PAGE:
The best answer to this question would be that the most aggressive animal will win and survive. When more than one Lion is present at a kill, the aggression and noise will rise. Although the Lion might be related to one another, sharing is not an option. Aggressive fights are sometimes the result of a Lion trying to steal leftovers.
Yes. Lion use the height of trees to catch a breeze, search for prey and to avoid Hyenas. They might even use a tree to avoid flies. Lion lack the grace, skill and balance of a leopard and usually just fall out of the tree.
Lions do not generally climb trees but there are prides in Africa, Lake Manyara in Tanzania and Queen Elizabeth National Park in Uganda, which seem to have adapted to climbing. In other parts of Africa Lions will take to the trees to escape danger and the irritation of bugs and flies. Lions are ill suited to this pursuit and there is no grace in the attempts at climbing.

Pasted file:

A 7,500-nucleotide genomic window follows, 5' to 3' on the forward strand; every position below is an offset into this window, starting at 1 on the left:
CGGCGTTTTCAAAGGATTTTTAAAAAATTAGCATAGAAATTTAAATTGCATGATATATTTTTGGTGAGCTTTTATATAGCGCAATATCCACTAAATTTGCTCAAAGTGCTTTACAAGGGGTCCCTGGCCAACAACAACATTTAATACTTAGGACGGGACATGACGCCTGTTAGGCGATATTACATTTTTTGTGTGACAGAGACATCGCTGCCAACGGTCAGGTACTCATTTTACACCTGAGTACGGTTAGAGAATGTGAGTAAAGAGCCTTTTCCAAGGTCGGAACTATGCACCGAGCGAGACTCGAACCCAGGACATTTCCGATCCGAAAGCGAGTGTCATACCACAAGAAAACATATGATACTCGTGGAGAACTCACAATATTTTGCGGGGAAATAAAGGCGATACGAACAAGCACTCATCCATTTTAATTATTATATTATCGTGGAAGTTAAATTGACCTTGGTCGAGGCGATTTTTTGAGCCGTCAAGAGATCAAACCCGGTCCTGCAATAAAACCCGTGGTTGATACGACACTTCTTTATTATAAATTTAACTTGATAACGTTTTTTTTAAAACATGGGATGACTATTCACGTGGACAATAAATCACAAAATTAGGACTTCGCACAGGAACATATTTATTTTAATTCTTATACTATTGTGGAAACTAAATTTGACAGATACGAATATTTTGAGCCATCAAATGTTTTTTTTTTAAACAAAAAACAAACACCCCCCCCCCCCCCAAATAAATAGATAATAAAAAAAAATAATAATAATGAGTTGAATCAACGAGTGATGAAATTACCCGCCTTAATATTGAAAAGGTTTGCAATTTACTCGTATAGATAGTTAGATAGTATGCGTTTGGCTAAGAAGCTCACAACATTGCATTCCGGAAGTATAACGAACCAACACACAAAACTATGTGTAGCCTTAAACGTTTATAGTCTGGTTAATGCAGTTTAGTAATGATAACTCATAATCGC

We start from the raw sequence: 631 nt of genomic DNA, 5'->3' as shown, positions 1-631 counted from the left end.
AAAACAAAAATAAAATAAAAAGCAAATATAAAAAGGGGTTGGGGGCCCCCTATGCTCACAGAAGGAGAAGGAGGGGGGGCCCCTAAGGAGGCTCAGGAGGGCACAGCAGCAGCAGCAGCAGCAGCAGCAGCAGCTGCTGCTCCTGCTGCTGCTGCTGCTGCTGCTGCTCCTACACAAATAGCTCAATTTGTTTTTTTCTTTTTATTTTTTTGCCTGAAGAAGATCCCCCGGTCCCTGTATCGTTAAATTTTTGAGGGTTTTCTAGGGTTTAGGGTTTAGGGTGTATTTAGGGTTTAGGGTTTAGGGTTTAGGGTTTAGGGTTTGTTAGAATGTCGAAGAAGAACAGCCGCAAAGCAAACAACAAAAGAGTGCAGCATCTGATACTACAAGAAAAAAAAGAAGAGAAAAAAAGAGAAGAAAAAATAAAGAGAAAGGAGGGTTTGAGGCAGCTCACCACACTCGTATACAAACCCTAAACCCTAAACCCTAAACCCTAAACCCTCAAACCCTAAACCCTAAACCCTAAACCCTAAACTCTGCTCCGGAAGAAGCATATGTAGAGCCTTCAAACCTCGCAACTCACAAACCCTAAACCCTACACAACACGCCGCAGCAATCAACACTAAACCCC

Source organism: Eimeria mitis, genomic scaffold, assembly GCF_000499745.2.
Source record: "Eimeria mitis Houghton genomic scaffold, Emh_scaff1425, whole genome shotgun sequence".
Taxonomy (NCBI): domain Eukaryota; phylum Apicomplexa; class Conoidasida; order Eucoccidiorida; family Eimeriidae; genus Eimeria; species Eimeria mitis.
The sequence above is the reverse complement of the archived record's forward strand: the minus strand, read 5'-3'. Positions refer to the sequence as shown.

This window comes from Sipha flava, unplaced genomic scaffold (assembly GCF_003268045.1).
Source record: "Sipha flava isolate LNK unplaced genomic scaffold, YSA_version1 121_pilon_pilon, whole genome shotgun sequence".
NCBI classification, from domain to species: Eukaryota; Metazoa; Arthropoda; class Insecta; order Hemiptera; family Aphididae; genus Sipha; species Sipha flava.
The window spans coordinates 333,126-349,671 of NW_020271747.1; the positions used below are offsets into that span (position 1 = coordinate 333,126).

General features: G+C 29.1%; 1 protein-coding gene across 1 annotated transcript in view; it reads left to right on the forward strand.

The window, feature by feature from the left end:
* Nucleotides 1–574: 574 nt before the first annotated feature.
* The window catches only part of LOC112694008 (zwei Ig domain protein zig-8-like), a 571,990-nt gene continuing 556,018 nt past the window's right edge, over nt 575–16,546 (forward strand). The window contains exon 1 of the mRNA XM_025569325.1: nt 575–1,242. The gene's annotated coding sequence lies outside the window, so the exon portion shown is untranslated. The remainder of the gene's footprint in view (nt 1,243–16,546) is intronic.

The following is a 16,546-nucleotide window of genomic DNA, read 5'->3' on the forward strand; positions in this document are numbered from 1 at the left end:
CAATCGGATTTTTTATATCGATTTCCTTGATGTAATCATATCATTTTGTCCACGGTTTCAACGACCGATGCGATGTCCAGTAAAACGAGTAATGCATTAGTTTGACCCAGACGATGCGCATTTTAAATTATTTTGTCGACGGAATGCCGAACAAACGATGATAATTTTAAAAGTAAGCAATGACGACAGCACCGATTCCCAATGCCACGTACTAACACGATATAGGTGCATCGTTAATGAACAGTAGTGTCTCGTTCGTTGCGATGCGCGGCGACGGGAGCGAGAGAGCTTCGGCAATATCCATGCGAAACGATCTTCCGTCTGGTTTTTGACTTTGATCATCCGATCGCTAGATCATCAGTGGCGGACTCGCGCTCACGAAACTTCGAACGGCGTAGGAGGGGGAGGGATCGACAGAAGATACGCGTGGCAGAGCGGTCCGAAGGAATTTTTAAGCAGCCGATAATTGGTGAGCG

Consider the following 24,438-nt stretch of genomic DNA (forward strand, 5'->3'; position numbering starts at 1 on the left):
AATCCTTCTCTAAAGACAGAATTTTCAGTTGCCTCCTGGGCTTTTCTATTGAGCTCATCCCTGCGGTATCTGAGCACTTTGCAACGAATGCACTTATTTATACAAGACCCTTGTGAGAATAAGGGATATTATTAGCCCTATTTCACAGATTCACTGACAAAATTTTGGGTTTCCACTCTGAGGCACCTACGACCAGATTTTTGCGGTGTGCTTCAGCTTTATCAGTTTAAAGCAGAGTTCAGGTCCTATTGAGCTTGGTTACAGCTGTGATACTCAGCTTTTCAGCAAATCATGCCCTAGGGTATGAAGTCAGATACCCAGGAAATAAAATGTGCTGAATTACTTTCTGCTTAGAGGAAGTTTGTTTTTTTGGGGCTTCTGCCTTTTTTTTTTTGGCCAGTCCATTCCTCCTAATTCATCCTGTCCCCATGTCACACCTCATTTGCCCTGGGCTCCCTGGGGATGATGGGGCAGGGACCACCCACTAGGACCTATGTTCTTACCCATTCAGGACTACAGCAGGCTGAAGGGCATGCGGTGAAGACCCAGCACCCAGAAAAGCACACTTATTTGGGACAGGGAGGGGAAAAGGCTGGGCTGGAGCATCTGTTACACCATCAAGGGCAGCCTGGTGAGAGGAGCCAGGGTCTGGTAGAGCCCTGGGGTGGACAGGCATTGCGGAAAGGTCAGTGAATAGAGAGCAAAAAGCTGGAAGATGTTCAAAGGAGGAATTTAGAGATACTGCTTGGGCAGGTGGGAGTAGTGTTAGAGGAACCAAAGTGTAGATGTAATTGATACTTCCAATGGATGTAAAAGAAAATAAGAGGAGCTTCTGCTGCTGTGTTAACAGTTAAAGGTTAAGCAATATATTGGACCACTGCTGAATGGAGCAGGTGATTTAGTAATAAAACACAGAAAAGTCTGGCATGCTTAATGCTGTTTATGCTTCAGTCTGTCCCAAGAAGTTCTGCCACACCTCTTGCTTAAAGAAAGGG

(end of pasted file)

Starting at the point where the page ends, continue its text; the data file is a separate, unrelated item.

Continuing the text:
The mane is an immediate sign of sexual dimorphism (indicates which gender) as the males are the only ones that possess them. It has been discovered that the darker and bigger the mane, the more dominant the male. The females seem to prefer these individuals when they are in oestrous. The mane is also a means of protection to the face and neck during fights between male lions.
Lions are found in a range of habitats throughout Kruger with Skukuza, Lower Sabie, Crocodile Bridge and the open woodlands of Satara been favoured.